In PCG, the improperly developed aqueous outflow system results in increased intraocular pressure, enlargement (Buphthalmos) and opacification of cornea, edema, with an ultimate consequence of optic nerve damage and vision impairment [5,6]. PCG is a genetically heterogeneous disorder, and commonly segregates in a typical autosomal recessive fashion. However, linkage and positional cloning studies have also revealed autosomal dominant PCG loci or genes . Among the known genes, biallelic variants of CYP1B1 (OMIM 601,771) and LTBP2 (OMIM 602,091) are the common cause of PCG worldwide [5,7,8]. As of September 2018, around 240 and 26 pathogenic variants of CYP1B1 and LTBP2, respectively, are listed in the Human Gene Mutation database. In patients with PCG, early diagnosis is important for effective treatment of the disease with surgical interventions (e.g., trabeculotomy, trabeculectomy, goniotomy, or deep sclerectomy), use of drainage implants, or correcting refractive errors and amblyopia. Therefore, identifying individuals at risk for inheriting pathogenic variant(s) as soon as possible after birth has considerable ramifications for diagnosis, management, and treatment of PCG and to prevent unnecessary health care costs .
To investigate the etiology of the disease at the molecular level and to improve genetic diagnosis, we ascertained a large cohort of consanguineous Pakistani families segregating PCG. We performed candidate genes screening with Sanger sequencing and whole exome sequence (WES) analysis to identify the underlying genetic cause of PCG in the cohort. In this study, we report identification of five known and three novel variants of CYP1B1 segregating in 14 families with PCG. We did not find a pathogenic allele in CYP1B1 and LTBP2 in 22 of the 36 families (61%), which suggests genetic heterogeneity of PCG in the Pakistani population.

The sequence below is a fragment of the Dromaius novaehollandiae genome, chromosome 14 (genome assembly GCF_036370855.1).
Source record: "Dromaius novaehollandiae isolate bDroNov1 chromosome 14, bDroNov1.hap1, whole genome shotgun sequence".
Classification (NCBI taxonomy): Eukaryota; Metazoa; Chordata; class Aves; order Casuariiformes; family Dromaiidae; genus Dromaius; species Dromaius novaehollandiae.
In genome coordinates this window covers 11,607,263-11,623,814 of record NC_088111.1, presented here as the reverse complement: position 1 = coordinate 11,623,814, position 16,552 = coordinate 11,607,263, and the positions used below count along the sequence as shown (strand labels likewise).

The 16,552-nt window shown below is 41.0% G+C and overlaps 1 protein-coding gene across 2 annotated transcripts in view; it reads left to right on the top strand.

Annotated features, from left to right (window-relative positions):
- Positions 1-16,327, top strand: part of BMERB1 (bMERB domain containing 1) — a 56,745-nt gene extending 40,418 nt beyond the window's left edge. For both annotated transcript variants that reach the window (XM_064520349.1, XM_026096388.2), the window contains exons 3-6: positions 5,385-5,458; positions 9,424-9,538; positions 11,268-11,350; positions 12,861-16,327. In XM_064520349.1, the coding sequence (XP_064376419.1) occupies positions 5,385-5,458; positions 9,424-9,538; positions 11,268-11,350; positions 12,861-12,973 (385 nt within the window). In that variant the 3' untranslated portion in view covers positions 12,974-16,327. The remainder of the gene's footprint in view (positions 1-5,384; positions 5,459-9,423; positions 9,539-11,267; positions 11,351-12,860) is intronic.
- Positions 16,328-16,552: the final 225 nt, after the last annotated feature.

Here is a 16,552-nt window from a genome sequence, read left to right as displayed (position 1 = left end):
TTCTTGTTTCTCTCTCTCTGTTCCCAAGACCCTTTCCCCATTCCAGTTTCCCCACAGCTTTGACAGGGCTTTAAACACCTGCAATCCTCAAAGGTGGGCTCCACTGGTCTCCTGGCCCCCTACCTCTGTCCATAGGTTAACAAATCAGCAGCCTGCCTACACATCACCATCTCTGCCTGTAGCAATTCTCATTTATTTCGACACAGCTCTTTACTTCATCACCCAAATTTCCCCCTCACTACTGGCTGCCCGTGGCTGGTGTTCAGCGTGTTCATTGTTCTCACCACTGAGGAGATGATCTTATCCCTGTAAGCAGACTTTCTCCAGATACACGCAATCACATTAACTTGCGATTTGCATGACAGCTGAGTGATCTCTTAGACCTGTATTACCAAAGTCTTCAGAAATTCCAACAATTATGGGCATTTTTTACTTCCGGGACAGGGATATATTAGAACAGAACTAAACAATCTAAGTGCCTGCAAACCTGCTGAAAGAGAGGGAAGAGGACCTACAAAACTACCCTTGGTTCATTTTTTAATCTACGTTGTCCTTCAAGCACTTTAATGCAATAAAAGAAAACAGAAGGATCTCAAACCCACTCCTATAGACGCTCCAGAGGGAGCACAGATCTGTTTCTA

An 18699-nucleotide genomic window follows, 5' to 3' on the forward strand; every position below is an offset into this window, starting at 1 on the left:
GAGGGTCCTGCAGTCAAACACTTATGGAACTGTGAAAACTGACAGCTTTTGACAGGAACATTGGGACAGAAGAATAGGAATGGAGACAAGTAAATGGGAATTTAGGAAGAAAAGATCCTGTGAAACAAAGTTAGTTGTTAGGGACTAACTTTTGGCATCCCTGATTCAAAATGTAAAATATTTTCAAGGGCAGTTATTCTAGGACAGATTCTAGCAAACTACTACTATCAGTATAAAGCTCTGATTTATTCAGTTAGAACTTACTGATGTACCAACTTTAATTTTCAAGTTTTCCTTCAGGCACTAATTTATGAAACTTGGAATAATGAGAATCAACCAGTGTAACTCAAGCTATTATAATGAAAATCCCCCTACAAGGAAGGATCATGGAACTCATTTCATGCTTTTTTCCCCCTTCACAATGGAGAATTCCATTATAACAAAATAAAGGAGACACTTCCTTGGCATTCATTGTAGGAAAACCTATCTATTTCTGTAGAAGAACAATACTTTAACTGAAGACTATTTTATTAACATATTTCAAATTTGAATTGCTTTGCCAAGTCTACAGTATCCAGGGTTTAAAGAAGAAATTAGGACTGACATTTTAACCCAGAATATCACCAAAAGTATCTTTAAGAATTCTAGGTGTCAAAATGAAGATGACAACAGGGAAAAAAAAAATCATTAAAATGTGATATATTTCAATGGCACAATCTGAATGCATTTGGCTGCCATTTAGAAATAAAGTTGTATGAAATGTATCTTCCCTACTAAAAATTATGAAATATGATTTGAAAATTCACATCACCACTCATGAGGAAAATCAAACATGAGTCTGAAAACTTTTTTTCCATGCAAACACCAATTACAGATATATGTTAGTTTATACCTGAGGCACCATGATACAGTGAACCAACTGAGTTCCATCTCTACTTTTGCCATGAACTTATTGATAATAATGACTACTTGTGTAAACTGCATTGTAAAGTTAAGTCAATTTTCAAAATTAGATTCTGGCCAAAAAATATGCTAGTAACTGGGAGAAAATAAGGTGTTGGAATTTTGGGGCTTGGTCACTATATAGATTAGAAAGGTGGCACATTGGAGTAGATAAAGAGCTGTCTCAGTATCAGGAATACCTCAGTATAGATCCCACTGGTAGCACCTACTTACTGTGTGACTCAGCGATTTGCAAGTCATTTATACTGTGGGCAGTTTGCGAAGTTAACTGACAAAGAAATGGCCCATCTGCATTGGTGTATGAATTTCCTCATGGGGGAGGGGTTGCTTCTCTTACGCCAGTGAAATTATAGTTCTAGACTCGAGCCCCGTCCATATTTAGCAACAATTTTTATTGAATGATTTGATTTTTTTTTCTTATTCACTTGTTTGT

The present study was approved by IRB committees of the participating institutions in the United States and Pakistan. All methods used in the study followed the precepts of Declaration of Helsinki and were in compliance of the ARVO statement on human subjects. Informed written consent was obtained from all individuals before inclusion in the study. A total of 423 individuals including 227 males (of which 79 had glaucoma) and 196 females (71 affected) with the ages ranging from 1 year old to 65 years old were recruited from Sindh and Punjab Provinces of Pakistan. Detailed interviews were conducted with family members to gather information on pedigree structure, comorbidities, onset of disease, and initial symptoms. The clinical diagnosis was based on presenting symptoms, physical and ophthalmic examinations, fundoscopy, or slit-lamp microscopy. The DNA was extracted from whole blood by using the inorganic method as described previously Grimberg et al 1989 .
Before exome sequencing, we performed Sanger sequencing on one affected individual from 24 of the 36 families with glaucoma for known PCG genes, CYP1B1 and LTBP2. Primers for Sanger sequencing were designed using Primer3. PCR amplification was performed as follows: 95 °C: 2 min (1X), 95 °C: 30 sec; annealing temperature: 30 sec; 72 °C: 1 min (35X), 72 °C: 7 min (1X), 25 °C: 5 min (1X) by using EconoTaq Plus 2X Master mix. and DNA sequencing were performed as described previously . WES was performed on the remaining 12 families and on the families negative for pathogenic variants in CYP1B1 and LTBP2. For WES, genomic libraries were recovered for exome enrichment using the Agilent SureSelect Human Expanded All Exon V5 (62 Mb) kit (Agilent corporation, Santa Clara, CA).. Libraries were sequenced on an Illumina HiSeq2500 (Agilent corporation) with average 100X coverage. Data analysis used the Broad Institute’s Genome Analysis Toolkit . Reads were aligned with the Illumina Chastity Filter with the Burrows-Wheeler Aligner . Variant sites were called using the GATK UnifiedGenotyper module. Single nucleotide variant calls were filtered using the variant quality score recalibration method . Filtration of candidate variants was performed as described previously . Sanger sequencing was used to confirm the segregation of the variants identified in the families.